Northern Councillors Peter Gilberd, Jill Day, and Malcolm Sparrow met with Stride managers on June 9 to discuss a public meeting regarding the mall redevelopment last month. “The meeting seemed productive, and the Stride managers heard the concerns expressed at the public meeting,” Mr O’Connor stated. Mr Stansfield said Stride was currently working on a communications plan and that they would provide an update as soon as possible, probably within the coming weeks.

Nessie’s letters from China By Julia Czerwonatis

When Barbara Francis met Agnes Moncrieff in Wellington about 60 years ago, neither

of letters Agens, known as Nessie, has sent back to New Zealand while she was travelling through China as the YWCA’s (Young Women’s Christian Association) foreign secretary from 1930 to 1945. “The title wasn’t chosen by chance. Nessie was in China during the Second Sino-Japanese War, when the Japanese bombed the country,” Barbara said. “In her letters she often mentions the dangers of travelling overland – especially at a full-moon.” In April 1938 Agnes wrote to her mother “You do not travel in China at the full moon if you can help. There are always air raids”. Most of the typed and handwritten letters were addressed to Nessie’s mother, one of her friends or the YWCA. After returning from China, Nessie lived in Brooklyn from the early 1950s until the late 1970s working as a teacher at the Correspondence School. She was active in women’s affairs including being on

woman knew that years later Barbara would publish a part of Agnes’ life story. You Do Not Travel in China at the Full Moon is a selection

Ngaio resident Barbara Francis recently published a collection of letters her friend Agnes Moncrieff, better known as Nessie, sent back home to New Zealand while travelling in China from 1930 to 1945. PHOTO: Supplied

the committee to set up the National Advisory Council on the Employment of Women (NACEW). Barbara first met Nessie when she came to Wellington in 1956 to study at the Teachers’ Training College. Despite their 40 years age difference both women became good friends. After Barbara had moved to Christchurch she resumed her teaching career until 2005 when she returned to Wellington, some 17 years after her friend had died. “It was only then that I found out about the letters that had been deposited in the Alexander Turnbull Library,” Barbara, who now lives in Ngaio, said. “Nessie’s letters are a fascinating account of China. She not only describes the country but also captures the people’s lives along with her experience of living and working in China.” You Do Not Travel in China at the Full Moon, published by Victoria University Press, was launched at Vic Books Kelburn on Tuesday.

inbrief news Chamber music contest The Wellington District Contest round in the annual NZCT Chamber Music Contest took place last weekend. The contest attracted 32 ensembles involving 112 musicians. Students from Newlands, members of the Les Trois Amies ensemble and the Virtuoso Strings Octet, were awarded at the event. Virtuoso Strings Octet was recognised for the Best Performance of an Original Composition Entry, performing Toroa Rising/Piwakawaka Dancing by Benjamin Sneyd-Utting.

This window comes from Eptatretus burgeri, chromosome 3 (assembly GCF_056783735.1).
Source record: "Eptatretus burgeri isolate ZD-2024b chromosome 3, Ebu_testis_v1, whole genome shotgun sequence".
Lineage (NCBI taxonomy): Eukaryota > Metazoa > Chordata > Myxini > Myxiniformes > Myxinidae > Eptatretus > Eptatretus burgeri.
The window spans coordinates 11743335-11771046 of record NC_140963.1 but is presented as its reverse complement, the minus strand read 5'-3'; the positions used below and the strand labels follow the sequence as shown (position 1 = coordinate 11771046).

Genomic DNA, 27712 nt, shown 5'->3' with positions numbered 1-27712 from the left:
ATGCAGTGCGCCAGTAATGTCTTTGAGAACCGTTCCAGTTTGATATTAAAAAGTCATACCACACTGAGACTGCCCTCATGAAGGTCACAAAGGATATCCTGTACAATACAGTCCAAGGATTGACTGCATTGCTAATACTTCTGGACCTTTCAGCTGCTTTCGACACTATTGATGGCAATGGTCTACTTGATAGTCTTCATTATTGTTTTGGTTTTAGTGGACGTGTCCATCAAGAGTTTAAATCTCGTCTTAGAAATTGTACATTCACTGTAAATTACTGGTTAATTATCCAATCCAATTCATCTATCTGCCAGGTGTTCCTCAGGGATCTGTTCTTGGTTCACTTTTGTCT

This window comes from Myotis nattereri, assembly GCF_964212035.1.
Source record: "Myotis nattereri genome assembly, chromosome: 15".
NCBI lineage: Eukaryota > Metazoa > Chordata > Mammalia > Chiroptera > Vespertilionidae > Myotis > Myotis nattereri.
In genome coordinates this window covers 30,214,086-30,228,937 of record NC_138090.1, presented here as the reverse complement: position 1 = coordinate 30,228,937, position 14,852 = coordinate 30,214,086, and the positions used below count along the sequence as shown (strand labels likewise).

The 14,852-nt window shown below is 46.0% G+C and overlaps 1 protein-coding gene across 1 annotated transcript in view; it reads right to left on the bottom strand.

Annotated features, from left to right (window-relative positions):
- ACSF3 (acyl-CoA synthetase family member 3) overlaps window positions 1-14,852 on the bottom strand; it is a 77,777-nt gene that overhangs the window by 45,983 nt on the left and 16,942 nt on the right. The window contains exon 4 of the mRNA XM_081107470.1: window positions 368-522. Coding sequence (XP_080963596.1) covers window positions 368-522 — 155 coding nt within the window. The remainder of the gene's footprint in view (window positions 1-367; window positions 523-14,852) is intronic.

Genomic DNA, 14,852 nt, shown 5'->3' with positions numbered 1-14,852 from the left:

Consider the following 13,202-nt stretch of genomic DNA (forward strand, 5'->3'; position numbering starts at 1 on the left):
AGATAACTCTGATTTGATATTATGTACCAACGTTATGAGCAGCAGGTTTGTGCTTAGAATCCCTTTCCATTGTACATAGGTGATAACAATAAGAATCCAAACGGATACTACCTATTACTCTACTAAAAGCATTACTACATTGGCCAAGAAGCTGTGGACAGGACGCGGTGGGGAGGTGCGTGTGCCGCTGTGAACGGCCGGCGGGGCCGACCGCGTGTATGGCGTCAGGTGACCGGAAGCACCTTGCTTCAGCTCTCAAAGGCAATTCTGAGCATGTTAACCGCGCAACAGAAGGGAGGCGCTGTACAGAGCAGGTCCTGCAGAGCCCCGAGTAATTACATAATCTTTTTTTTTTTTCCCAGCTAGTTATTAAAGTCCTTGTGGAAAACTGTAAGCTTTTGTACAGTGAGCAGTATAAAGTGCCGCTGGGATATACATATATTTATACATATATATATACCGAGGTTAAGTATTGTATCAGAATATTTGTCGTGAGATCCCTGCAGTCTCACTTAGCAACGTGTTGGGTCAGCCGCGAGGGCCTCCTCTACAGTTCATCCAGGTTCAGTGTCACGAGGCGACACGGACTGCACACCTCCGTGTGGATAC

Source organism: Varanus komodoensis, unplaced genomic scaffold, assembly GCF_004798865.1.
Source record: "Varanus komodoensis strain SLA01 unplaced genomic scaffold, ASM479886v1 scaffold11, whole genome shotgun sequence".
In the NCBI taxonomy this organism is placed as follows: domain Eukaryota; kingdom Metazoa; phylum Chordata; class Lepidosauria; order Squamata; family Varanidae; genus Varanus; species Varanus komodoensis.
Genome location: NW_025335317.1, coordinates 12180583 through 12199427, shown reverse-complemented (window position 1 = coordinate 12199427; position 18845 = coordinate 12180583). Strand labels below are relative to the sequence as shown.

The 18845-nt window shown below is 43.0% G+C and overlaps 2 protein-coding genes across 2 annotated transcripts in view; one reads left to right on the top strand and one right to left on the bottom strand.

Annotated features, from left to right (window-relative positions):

Welly next door Wellington City Council and Flux are making a paper version of Wellington with drawings of houses, neighbours, friends, families’ houses, local icons, pets and people. They invite Wellingtonians to help build your version of Wellington by adding to stories from your neighbourhood at the interactive WellyNextDoor exhibition. Join a free informal workshop with Belle Gwilliam on Saturday July 1 between 1-5pm, at 3 Jervois Quay. Or bring along your family, friends and neighbours for a free crafting session Monday July 3, and Wednesday July 5 between 12-4pm. No booking necessary. All materials provided. For more information contact wellynextdoor@

Sunglasses for Fiji Karori Lions Club are collecting sunglasses for Fijians and looking for more donations. Jennie Vowles from the Lions Club is headed towards Fiji coming July to join a team of optometrist from VOSO (Volunteer Ophthalmic Services Overseas) that distribute donated glasses to Fijians. For more information call Jennie on 476 4481 or clubs/202m/zone-6/karori.

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Wednesday June 21, 2017

inbrief news Women in engineering The IPENZ Wellington Branch and Futureintech are inviting female students Year 9-13, parents and teachers to a free Women in Engineering information evening. Women engineers will explain about engineering as a career option, and give inside about different qualifications. The information evenings will be held Monday June 26, from 4.30-6pm, at WelTec, 21 Kensington Street, Petone; Wednesday June 28, from 4.30-6pm, at Pataka Art + Museum, Porirua; and Thursday July 6, from 4.30-6pm, at Beca, 85 Molesworth Street. Refreshments are provided. Please register on (keywords women, engineering). For more information call Susan on 021 479 891.

BNZ supports Wellington BNZ is asking community groups in Wellington to put their hands up for support as Closed for Good project submissions open. Closed for Good will see the bank close each of its stores for one day on Wednesday 23 August and thousands of BNZ staffers will head out to help community organisations all across the country. “Last year we worked on more than 500 different projects around New Zealand – everything from painting fences to teaching young children basic financial skills,” BNZ Chief Executive Anthony Healy said. Submissions for this year’s projects close on July 7. Visit for more information.